Micrurus pyrrhocryptus (COPE, 1862)
Can you confirm these amateur observations of Micrurus pyrrhocryptus?
|Higher Taxa||Elapidae, Colubroidea, Caenophidia, Alethinophidia, Serpentes, Squamata (snakes)|
|Common Names||E: Argentinian coral snake|
|Synonym||Elaps pyrrhocryptus COPE 1862: 347|
Elaps marcgravii (WIED-NEUWIED) — BOULENGER 1896:428
Elaps simonsii BOULENGER 1902: 338
Elaps frontalis — LÖNNBERG 1902:461
Micrurus lemniscatus SERIÉ 1936
Micrurus pyrrhocryptus SCHMIDT 1936
Micrurus lemniscatus frontalis AMARAL 1944 (part.)
Micrurus frontalis pyrrhocryptus SHREVE 1953
Micrurus frontalis pyrrhocryptus — PETERS & OREJAS-MIRANDA 1970: 209
Micrurus pyrrhocryptus — CEI 1993
Micrurus frontalis pyrrhocryptus — WELCH 1994: 83
Micrurus pyrrhocryptus — LEYNAUD & BUCHER 1999: 37
Micrurus pyrrhocryptus — CAMPBELL & LAMAR 2004: 225
Micrurus pyrrhocryptus — SCHMIDT & KUNZ 2005: 43
Micrurus pyrrhocryptus — WALLACH et al. 2014: 453
Micrurus pyrrhocryptus — NOGUEIRA et al. 2019
|Distribution||SW Brazil (SW Mato Grosso), W/SW Bolivia, Paraguay, N Argentina (Santa Fe, Mendoza, Formosa, Rio Negro)|
Type locality: “Vermejo River, Argentine Chaco” = Río Bermejo, Argentina.
|Types||Holotype: ANSP 5395, USNM 5395 (lost)|
|Diagnosis||Diagnosis: (1) Dorsal pattern of white, red, and black triads; (2) hemipenis and tail relatively short; (3) two supralabials entering orbit; (4) mental usually separated from chinshields by medial contact of first pair of infralabials; (5) anal scale usually divided; (6) first triad complete; (7) 5-12 red vertebrals separating first triad from parietals; (8) all dorsal head scales including parietals black, edged in white; (9) red rings with heavier black apices than white rings; (10) white rings longest dorsally, constricted or broken ventrally by black rings; (11) chin red with no to moderate black mottling and edging of scales; mental mostly or entirely red; (12) 6-14 triads on body, 1-1.67 on tail [HARVEY et al. 2003].|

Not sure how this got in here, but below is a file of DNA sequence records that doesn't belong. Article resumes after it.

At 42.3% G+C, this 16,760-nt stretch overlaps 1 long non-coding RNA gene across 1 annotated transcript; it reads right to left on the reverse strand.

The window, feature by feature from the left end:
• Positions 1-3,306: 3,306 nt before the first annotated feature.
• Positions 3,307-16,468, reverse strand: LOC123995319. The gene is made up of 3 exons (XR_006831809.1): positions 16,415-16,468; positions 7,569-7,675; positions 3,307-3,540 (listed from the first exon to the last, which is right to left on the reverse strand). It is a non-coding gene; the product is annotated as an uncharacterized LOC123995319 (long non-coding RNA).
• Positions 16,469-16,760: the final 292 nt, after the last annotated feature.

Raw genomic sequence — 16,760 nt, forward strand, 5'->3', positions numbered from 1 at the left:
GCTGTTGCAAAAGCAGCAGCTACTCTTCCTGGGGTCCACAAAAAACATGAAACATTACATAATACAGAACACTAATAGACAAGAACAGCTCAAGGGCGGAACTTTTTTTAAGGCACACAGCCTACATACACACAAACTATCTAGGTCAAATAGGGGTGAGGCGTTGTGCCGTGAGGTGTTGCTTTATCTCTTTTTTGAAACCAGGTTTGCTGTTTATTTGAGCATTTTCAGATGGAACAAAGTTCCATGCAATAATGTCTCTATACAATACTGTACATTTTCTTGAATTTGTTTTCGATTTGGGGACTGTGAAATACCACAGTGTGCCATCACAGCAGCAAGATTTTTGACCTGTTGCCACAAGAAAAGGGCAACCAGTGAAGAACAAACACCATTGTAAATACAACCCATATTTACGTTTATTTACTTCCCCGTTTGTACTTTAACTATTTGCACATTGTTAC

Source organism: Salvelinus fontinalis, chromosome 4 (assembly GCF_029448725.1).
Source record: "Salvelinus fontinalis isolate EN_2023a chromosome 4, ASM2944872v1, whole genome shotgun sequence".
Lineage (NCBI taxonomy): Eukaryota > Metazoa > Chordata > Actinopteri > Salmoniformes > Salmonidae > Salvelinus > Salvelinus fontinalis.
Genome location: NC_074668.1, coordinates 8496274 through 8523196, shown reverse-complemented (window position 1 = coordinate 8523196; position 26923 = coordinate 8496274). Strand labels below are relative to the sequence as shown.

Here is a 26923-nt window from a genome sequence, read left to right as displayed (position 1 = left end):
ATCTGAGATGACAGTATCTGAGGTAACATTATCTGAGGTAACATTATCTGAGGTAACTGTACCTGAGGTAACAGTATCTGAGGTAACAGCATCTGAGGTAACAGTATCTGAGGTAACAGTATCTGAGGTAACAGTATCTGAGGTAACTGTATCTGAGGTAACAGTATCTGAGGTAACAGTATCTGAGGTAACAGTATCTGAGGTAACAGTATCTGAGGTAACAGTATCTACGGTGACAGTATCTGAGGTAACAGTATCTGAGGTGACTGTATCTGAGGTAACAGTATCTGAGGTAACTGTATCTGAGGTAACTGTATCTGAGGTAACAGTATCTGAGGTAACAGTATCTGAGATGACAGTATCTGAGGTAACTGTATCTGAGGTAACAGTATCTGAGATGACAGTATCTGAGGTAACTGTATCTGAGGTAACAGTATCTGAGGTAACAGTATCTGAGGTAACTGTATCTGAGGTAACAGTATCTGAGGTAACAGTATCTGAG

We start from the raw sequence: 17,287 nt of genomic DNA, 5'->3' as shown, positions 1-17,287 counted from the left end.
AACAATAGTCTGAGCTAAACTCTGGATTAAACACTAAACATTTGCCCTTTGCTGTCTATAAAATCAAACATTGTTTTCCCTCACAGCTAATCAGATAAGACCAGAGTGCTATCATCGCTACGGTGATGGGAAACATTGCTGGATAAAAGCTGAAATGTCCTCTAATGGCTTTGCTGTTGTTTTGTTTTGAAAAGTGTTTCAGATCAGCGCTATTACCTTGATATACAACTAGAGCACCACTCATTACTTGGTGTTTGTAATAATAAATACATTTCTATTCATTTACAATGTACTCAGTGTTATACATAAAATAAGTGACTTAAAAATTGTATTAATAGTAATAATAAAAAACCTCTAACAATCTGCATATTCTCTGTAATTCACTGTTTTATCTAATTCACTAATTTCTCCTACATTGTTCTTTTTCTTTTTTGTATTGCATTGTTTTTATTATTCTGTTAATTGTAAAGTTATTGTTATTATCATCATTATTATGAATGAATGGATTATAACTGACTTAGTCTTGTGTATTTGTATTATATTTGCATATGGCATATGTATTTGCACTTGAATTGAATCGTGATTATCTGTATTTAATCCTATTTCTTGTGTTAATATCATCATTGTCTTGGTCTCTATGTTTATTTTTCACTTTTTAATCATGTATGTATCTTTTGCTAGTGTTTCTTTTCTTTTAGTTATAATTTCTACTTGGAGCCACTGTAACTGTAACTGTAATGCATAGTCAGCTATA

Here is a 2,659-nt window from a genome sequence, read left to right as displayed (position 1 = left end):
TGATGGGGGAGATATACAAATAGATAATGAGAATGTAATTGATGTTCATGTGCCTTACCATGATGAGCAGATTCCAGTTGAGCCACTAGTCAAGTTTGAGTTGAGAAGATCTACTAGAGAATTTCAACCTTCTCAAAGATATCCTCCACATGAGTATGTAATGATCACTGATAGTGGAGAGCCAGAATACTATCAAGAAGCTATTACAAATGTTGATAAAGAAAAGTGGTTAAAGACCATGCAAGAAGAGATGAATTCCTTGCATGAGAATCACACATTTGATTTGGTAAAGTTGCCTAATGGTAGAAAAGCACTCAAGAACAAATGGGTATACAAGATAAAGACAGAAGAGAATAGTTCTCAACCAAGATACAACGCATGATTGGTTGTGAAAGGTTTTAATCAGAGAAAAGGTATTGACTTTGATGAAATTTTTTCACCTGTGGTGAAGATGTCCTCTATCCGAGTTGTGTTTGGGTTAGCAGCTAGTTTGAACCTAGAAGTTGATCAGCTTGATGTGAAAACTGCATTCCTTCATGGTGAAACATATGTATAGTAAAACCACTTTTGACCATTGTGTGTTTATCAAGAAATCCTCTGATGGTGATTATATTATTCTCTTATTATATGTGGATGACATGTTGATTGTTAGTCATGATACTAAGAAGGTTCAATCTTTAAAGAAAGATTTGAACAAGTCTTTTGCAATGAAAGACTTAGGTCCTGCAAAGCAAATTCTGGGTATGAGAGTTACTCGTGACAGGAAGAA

Diagnosis: Micrurus pyrrhocryptus is a triadal coralsnake with a black snout reaching the postoculars and 3-4 anterior supralabials. All scales are white bordered. The head is black (Fig. 27). The frontal, supraoculars and parietals may be white bordered including along the medial suture of the parietals. The remainder of the head is red with all scales black-tipped. Inferiorly, the chin is red with irregular black markings on the infralabials, genials, and first ventrals. This taxon is characterized by a low number of triads. The middle black ring is at least twice (10-14 dorsal scales) the length of the external ones (5-7 dorsal scales). The white rings (always blacktipped) are of the same length or slightly shorter than the external black rings (4-6 dorsal scales) (Table 2). Owing to the low number of triads the red rings are almost the same length as the entire triads. The red rings are heavily darkened (black-tipped) and an intense melanism of the head and body is characteristic of this taxon. The first triad is separated from the parietals by 5 to 7 dorsal scales. Triads range from 6 to 11 (Table 1, from Silva & Sites 1999: 174).
Micrurus p. pyrrhocryptus can usually be distinguished from M. p. tricolor by having more white edging on the black scales of the snout, a relatively short red occipital ring, and relatively longer primary black rings (often at least twice as long versus less than twice as long as accessory rings). Also, in M. p. pyrrhocryptus the scales in the white rings (at least the posterior ones) are usually distinctly tipped with black, whereas in M. p. tricolor these scales are immaculate or have small black tips. However, there is sufficient variability in populations of M. pyrrhocryptus to make allocation of individual specimens frequently difficult. [Campbell & Lamar 2004: 225]
Di Bernardo el (2007) present meristic and color pattern data that should distinguish M. pyrrhocryptus and M. tricolor.
|Comment||Synonymy partly following that of CEI 1993 and HARVEY et al. 2003, CAMPBELL & LAMAR 2004, and WALLACH et al. 2014.|
Subspecies: Micrurus tricolor has been considered as a subspecies or synonym of pyrrhocryptus, but has been elevated to species status by Silva & Sites 1999, although only some authors have followed that decision.
Distribution: tricolor is not in Bolivia but pyrrhocryptus from Boliva has been misidentified as tricolor (Harvey et al. 2003).
Similar species: Mimicked by the nonvenomous species Lystrophis pulcher.
|Etymology||Named after Greek “pyros”, meaning "fire" and “kryptos”, meaning "hidden", perhaps alluding to the secretive habits of this brightly colored snake.|